NEWCASTLE. Shopping for vintage clothes. Nights on the toon. Bamburgh Beach. Camping out. Beach parties. Cheap supermarket plonk. Best friends for life. First tingle of love.
Such is the teenage stuff of David Almond’s novel for young readers, and the stuff too of Pilot Theatre artistic director Esther Richardson’s days of growing up in the North East. Been there, done that, bought the book, the first one she read after taking up her post with the York company.
Eight years later, Richardson is directing Pilot’s touring co-production in partnership with York Theatre Royal and Northern Stage, in Newcastle, where rehearsals and the first peformances took place.
Almond has adapted past works for the stage, but this time Pilot commissioned Zoe Cooper, a playwright and dramaturg who has an M Phil in playwriting from the University of Birmingham and cut her teeth on the Royal Court Young Writers programme. Both her script and Almond’s book are on sale alongside the brownies and chai lattes at the café counter.
Working in tandem, Richardson and Cooper have pitched this particular theatrical tent on the cornerstones of storytelling, music, sound and vision to seek to capture the elusive nature of Orpheus, the “man-god” (as Richardson calls him). I say ‘him’, but this Orpheus is called ‘he’, ‘she’, ‘they’, at various points, depending on who is speaking.
Pilot’s primary target audience is teenage, studying Eng Lit, maybe theatre, and indeed schoolchildren were clustered in the dress circle at Thursday’s matinee, but peppered around the stalls were Theatre Royal matinee regulars.
Overhearing one in the interval and chatting with them afterwards, they praised the performances but had reservations over the storytelling. More specifically, the clarity of what we were watching. In a nutshell, not only was Orpheus elusive, so too was the story.
Your reviewer wholeheartedly agreed about the uniformly excellent cast, but did find himself drawn into the mysteries and murk of Almond’s modern-day re-telling of the myth of Orpheus and Eurydice, one that carried this contents notice in the foyer: References to death of a young person, bereavement/loss and adoption.
Already, on stage in York, at Stillington Mill, in Australia too, Wright & Grainger have explored the myth in a trilogy of exhilarating spoken-word and music shows, Orpheus, Eurydice and The Gods The Gods The Gods, billed as “stories from Greek mythology, told as if they were happening today”.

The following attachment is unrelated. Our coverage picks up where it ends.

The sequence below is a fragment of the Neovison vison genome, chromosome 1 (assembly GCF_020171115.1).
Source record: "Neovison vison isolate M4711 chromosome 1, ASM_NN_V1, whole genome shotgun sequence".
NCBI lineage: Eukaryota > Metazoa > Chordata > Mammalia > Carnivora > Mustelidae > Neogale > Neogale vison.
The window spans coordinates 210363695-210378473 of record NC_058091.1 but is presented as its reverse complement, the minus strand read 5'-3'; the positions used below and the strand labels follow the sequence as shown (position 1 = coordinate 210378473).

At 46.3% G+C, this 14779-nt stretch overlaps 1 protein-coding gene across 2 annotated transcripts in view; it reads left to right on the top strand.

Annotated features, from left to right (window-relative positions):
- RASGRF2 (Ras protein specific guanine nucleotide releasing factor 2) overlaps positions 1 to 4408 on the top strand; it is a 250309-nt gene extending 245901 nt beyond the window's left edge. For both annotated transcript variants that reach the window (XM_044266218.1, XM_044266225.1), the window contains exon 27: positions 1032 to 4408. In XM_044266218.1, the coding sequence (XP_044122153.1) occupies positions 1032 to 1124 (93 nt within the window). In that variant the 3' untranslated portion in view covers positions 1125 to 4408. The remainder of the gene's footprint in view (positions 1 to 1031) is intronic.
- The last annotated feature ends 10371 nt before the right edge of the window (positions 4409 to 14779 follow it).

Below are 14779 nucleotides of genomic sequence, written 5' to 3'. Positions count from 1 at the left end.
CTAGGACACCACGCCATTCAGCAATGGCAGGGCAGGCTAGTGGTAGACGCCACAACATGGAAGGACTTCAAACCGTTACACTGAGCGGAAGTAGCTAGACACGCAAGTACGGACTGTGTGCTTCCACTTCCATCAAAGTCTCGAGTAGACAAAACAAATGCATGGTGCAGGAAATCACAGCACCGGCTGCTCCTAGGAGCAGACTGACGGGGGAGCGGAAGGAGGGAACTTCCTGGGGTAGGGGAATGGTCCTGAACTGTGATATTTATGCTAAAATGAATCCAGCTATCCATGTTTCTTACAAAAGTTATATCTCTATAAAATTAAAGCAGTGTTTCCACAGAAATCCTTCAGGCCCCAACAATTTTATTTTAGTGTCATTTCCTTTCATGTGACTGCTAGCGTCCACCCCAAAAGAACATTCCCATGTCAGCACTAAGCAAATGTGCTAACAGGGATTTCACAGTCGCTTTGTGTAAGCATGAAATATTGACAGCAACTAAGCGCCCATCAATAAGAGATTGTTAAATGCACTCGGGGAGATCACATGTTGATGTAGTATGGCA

What Pilot Theatre’s production shares is both modernity and rich imagination in the storytelling, in this case the story of Ella Grey (Grace Long), who was adopted at the age of two and dreams of Orpheus singing to her in the company of her biological parents.
Ella prefers to spend her days and nights with Claire (Olivia Onyehara), her intense best friend since she was four, and Claire’s more open parents, with their baked aubergine suppers and ultra-comfy, tweedy sofas from a Scottish cottage industry. They understand her better, she protests.
Studying Eng Lit etc at A-level, they hook up regularly by the Northumbrian coast with Sam (Amonik Melaco), with his perfectly manicured eyebrows and far from perfect attitude towards young women; the more sensitive birdwatcher Jay (good name for a birdwatcher, Jonathan Iceton) and the ever-curious-to-experiment Angeline (Beth Crame, outstanding).
Craving a feeling of belonging, Ella is ever more drawn to Orpheus, represented here by a silhouetted figure with a crown of twigs behind white curtaining, by distant song and music too. Only she hears the voice at first, but gradually…well, that would be telling.
The content warning serves as a spoiler alert of her death, represented at the sea’s edge by her vintage dress, leaving so many questions to be answered for her friends, audience and Orpheus alike in Act Two.
Designer Verity Quinn switches the colour scheme for the two circular mounds that serve as beds and rocks on the beach from white to funereal black, accompanied by the squawk of a murder of crows and even a crow in the twig head gear worn by Claire.
All the while, Adam P McCready’s all-pervasive sound design (water, water everywhere), Chris Davey’s lighting and especially Si Cole’s video designs on the white backdrop give the atmosphere psychological depths.
Most evocative of all are the compositions of Emily Levy, whose programme note talks of her starting points of “voice (spoken and sung), folk song, and the crossover point where naturally occurring sound morphs into music”. Her songs “pass through and between the performers”, beautifully, spellbindingly so, and they evoke the mystical North East as much as The Unthanks do.
The links with the Orpheus and Eurydice of yore grow ever clearer in song and storytelling alike, as the tragedy and pain of human fallibility, the impossibility of immortality, heighten once in the underworld, but come the finale, Almond and Cooper still allow teenage dreams to be so hard to beat as new worlds beckon for Ella’s friends.
Musician Zak Younger Banks rightly joins the cast on stage to take a bow: thoroughly deserved for his vital contribution.
Performances: York Theatre Royal, tonight, 7.30pm; tomorrow, 2.30pm, 7.30pm. Box office: 01904 623568 or yorktheatreroyal.co.uk. Hull Truck Theatre, March 5 to 9, 7.30pm; 2pm Wednesday & Saturday matinees. Box office: 01482 323638 or hulltruck.co.uk.